On the other hand, PCP is a hallucinogen that can be addictive. People who stop repeated use of PCP experience drug cravings, headaches, and sweating as common withdrawal symptoms.

Scientists need more research into the tolerance or addiction potential of hallucinogens.

How can people get treatment for addiction to hallucinogens?

There are no government-approved medications to treat addiction to hallucinogens. While inpatient and/or behavioral treatments can be helpful for patients with a variety of addictions, scientists need more research to find out if behavioral therapies are effective for addiction to hallucinogens.

Points to Remember

  • Hallucinogens are a diverse group of drugs that alter perception, thoughts, and feelings. They cause hallucinations, or sensations and images that seem real though they are not. Some hallucinogens also cause users to feel out of control or disconnected from their body and environment.
  • People use hallucinogens in a wide variety of ways, including smoking, snorting, and absorbing through the lining in the mouth.
  • Hallucinogens interfere with actions of brain chemicals responsible for functions that include:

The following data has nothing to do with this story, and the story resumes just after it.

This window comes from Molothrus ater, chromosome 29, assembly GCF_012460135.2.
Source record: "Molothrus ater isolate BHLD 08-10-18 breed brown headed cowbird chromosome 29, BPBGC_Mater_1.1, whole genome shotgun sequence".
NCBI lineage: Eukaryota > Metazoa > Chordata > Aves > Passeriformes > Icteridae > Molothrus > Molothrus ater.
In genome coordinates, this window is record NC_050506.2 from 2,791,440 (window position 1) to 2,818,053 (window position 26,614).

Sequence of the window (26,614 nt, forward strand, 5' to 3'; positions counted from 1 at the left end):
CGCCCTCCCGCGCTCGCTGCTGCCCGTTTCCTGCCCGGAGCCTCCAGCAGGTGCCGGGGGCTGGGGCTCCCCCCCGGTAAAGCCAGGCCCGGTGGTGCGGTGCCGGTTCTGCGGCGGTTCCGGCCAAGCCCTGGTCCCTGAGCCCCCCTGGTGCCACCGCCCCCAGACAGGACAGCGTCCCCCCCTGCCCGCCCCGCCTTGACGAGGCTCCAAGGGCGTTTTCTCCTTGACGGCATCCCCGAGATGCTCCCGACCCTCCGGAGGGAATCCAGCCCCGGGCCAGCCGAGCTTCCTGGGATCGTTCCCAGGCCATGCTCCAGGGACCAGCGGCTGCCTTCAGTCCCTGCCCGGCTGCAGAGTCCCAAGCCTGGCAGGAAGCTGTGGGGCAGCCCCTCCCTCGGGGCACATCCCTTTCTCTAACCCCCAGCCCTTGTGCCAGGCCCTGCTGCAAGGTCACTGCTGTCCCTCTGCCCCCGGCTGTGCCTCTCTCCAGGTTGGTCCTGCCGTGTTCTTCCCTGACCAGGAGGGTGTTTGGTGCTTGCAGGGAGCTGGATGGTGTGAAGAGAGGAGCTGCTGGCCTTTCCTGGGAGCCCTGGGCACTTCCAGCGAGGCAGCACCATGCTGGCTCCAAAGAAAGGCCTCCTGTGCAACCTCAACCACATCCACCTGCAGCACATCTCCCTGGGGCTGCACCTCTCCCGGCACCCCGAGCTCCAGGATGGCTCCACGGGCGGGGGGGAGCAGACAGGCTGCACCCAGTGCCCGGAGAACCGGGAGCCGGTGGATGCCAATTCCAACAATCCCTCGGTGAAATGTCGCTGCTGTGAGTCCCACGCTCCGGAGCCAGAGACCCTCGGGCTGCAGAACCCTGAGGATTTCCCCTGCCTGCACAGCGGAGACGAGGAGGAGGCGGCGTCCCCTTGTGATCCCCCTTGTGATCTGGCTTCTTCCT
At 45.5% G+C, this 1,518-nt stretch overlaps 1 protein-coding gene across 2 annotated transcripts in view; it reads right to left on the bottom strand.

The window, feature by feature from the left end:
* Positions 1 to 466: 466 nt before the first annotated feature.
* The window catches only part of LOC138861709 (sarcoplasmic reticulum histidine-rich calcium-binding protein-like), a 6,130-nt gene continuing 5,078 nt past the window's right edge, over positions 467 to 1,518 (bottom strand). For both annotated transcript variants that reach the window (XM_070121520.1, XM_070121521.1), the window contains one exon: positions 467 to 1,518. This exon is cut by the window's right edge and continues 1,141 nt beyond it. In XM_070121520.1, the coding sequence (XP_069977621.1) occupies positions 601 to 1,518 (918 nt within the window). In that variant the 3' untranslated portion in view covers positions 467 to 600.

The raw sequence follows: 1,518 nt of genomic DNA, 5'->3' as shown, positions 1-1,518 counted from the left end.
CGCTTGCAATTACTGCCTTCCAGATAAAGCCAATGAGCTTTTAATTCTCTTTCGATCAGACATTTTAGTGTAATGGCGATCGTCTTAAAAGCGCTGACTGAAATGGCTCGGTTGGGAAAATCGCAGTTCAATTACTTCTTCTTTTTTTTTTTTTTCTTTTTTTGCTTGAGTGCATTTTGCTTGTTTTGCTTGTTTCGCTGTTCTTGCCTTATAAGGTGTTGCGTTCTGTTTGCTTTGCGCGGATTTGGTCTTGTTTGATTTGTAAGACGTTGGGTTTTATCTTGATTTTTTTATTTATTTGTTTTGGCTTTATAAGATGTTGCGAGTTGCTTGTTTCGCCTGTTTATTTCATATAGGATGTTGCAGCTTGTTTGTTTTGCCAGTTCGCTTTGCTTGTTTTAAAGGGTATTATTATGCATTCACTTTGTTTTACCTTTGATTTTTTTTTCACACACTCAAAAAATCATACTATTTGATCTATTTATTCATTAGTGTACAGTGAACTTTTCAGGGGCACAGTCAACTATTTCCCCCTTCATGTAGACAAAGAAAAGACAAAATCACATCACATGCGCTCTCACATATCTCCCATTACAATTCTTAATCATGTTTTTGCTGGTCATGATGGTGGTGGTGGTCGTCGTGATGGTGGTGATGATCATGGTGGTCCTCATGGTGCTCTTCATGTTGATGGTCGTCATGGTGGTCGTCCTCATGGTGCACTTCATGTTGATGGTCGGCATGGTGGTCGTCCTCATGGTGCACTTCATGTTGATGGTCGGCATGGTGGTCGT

• mood
    • sensory perception
    • sleep
    • body temperature
    • muscle control
    • pain perception
    • memory
  • The effects of hallucinogens can begin within 20 to 90 minutes and can last as long as 6 to 12 hours.
  • Along with hallucinations, other short-term general effects of hallucinogens include:
    • increased heart rate
    • nausea
    • intensified feelings and sensory experiences
    • changes in sense of time
  • Persistent psychosis and flashbacks are two long-term effects associated with some hallucinogens.
  • Evidence indicates that certain hallucinogens can be addictive or that people can develop a tolerance to them.
  • There are no government-approved medications to treat addiction to hallucinogens. Scientists need more research to find out if behavioral therapies are effective for addiction to hallucinogens.

Learn More

For more information about hallucinogens, please visit:

www.drugabuse.gov/drugs-abuse/hallucinogens

www.drugabuse.gov/drugs-abuse/commonly-abused-drugs-charts

This publication is available for your use and may be reproduced in its entirety without permission from NIDA. Citation of the source is appreciated, using the following language: Source: National Institute on Drug Abuse; National Institutes of Health; U.S. Department of Health and Human Services.

This page was last updated January 2016